Today we began by sharing in a very creative way the theme of yesterday’s talk “SEEKERS REACHED AND PROVOKED BY HOPE”. All this richness was contemplated in the heart of each sister and captured in an explosion of creativity on sketches of hope that were displayed in the rooms for all of us to enjoy and by which to be inspired.

We then moved onto the panel: “Educating is an act of hope” with several interventions. Juan Jairo Laverde, Director of the school in Bogotá and member of the ACI Family, spoke about the involvement of families in educational centers. S. Bindu Michael (India) shared on the training of teachers for special education. Euphasie Konde (Congo-Cameroon) focused on “Educating in the care of the common home”. Loreto Sáenz de Buruaga, Coordinator of the Pedagogical Area of the ACI Educational Foundation, explained the approach of “putting the student at the center of the educational task”.

To conclude the morning session, we welcomed Carlos Askunze Elizaga from the REAS Euskadi team, an expert in the field of a social economy of solidarity. He belongs to the Piarist fraternity with a broad social and ecclesial commitment. He gave us a broad vision of the social economy of solidarity, which cares for life and is at the service of life, introducing us to platforms and networks for the exchange between entities, projects in networks that are based on the values of solidarity and fair trade, as well as many possibilities for ethical investments. It was innovative and inspires us to rethink our way of managing our economy in our communities.

Sr. Nurya Martínez-Gayol returned this afternoon to speak with us about “Reparative Dialogue.” To enter into dialogue is more than a conversation, a chat, or an exchange of opinions. Like the experience of the disciples on the road to Emmaus, to enter into dialogue is to journey together towards a newness or a reality that is yet unknown, unscripted. It requires that the participants empty themselves of preconceived notions and humbly make room for the “other”, listening empathetically to and dialoguing from the wounds of life as well as its joys. This kind of listening requires true hope…trust in God’s communication through the “other”, hope that the way will be made apparent with and through the other. To believe, as Nurya reminded us, is to see that which comes forth from hearing. It is a risk to dialogue, but God precedes us in risking a dialogue with humanity. After the presentation, all of us were left with the concern of how to transmit what we are living, processing and discerning here in the General Congregation in the form of a “restorative dialogue” with the rest of the Congregation, opening space to continue dialoguing and contributing…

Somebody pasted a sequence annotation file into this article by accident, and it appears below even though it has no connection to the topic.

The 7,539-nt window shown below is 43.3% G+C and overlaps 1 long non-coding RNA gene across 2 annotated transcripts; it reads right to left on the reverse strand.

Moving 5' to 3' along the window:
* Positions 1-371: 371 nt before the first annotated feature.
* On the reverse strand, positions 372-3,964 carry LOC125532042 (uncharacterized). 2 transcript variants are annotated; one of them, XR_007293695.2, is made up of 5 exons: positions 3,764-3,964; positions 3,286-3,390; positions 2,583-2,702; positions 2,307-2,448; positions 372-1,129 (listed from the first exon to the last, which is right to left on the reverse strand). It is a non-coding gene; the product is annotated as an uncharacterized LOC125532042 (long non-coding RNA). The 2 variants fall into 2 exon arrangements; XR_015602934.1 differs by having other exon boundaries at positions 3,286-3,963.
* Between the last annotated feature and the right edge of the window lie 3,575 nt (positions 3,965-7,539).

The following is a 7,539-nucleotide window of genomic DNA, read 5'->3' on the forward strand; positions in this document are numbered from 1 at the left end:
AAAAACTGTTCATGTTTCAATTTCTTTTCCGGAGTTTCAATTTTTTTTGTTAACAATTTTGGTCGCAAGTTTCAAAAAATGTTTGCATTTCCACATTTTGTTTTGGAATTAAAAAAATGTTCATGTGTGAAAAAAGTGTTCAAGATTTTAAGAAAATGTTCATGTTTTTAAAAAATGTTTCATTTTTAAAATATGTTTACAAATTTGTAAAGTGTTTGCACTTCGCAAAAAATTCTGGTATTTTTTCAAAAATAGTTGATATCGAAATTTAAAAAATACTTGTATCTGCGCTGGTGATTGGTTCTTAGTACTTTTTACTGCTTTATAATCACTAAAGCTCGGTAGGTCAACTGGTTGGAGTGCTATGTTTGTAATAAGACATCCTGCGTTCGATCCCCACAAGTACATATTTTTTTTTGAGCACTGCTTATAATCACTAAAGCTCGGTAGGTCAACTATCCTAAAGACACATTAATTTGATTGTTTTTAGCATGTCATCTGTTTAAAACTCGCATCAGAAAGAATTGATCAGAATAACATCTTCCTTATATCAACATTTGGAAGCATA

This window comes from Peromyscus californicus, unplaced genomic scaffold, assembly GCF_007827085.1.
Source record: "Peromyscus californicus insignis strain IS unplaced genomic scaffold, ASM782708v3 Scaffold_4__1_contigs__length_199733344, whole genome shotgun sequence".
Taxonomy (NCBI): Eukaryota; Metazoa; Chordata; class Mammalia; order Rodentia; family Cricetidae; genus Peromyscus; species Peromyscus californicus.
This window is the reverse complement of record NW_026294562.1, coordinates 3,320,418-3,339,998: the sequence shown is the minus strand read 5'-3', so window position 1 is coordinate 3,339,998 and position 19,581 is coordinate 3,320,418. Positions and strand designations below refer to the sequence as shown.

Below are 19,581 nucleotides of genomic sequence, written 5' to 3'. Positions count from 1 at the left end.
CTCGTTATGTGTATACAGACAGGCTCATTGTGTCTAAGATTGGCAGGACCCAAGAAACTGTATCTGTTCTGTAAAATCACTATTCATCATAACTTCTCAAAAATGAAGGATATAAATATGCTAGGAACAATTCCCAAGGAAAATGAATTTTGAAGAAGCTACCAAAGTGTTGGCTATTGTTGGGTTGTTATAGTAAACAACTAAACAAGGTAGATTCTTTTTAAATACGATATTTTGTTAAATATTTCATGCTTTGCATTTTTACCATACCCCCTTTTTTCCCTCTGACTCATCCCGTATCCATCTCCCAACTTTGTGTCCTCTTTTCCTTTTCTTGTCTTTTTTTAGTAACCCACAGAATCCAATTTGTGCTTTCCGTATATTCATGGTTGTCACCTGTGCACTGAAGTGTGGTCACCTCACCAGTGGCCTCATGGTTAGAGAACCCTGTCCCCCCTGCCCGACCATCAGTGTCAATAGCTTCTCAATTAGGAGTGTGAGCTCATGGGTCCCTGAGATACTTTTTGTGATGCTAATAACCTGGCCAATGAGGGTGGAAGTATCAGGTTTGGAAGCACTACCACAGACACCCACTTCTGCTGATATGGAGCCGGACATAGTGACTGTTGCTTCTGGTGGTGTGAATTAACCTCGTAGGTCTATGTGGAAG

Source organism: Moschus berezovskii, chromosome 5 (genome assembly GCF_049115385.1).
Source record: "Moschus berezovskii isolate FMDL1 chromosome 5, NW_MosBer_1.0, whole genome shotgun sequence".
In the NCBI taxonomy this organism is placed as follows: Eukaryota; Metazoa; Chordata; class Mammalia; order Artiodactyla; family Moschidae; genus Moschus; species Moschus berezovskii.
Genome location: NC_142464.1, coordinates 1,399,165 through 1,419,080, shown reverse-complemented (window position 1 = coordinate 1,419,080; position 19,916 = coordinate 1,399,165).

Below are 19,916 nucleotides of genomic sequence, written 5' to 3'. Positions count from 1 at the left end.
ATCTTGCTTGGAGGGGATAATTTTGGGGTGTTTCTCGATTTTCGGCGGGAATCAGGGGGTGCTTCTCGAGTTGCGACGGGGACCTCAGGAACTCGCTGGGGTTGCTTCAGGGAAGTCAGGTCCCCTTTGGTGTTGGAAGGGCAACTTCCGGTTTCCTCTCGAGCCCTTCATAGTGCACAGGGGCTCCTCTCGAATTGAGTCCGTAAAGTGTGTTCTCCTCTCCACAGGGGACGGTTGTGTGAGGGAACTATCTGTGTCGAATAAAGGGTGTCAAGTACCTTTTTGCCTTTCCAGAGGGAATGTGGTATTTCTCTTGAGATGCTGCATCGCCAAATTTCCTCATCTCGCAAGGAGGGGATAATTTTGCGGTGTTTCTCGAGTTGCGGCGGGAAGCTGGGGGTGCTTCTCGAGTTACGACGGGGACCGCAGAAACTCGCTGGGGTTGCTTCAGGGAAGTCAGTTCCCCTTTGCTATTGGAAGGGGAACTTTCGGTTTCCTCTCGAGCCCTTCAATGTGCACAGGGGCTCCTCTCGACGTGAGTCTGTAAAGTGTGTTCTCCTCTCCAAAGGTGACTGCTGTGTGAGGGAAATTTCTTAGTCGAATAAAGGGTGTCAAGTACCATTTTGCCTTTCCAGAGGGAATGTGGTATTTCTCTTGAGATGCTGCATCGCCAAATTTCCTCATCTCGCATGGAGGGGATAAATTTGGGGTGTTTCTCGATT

We continue with the “Nights of Hope”. This time we traveled to Argentina-Uruguay and to the Philippines.

S. Ángeles Martin and S. Francia Opiana (Philippines) shared with us the responses to the climatic emergencies in the Philippines in recent years. The Philippines is an archipelago of about 7500 islands and, being located in the “ring of fire” and surrounded by the Pacific Ocean that is aggravated by climatic changes, it is frequently affected by typhoons, volcanic eruptions, earthquakes and tropical cyclones. These have dramatic effects on the population, especially the poorest. We need to respond as immediately as possible, networking with other institutions, volunteers, religious, parents of our centers, all united in solidarity.

Sisters Inés Greslebin and Camila Basombrío (Argentina-Uruguayan) spoke to us about the solidarity economy projects they have been carrying out over the last few years, both with women in Santiago del Estero and with immigrant women from Venezuela, who, despite having professional careers and a great desire to work, need to stay at home in order to take care of their children. The closeness to the reality of the people and an active hope have allowed them to discover their own resources and the possibility of transformation and local production. The “Ninashpa” ceramics project, the family gardens, and a project that uses wool and leather from sheep, transforming them into marketable products with the help of local artisans and trainers, are three beautiful examples of this intervention from below and with the people, in our commitment to a social economy of solidarity.

Once again, we feel how the mission of each region and province moves and inspires us to continue “involving and complicating ourselves” in the service of our poorest brothers and sisters, wherever we are and with all the creativity and audacity we can.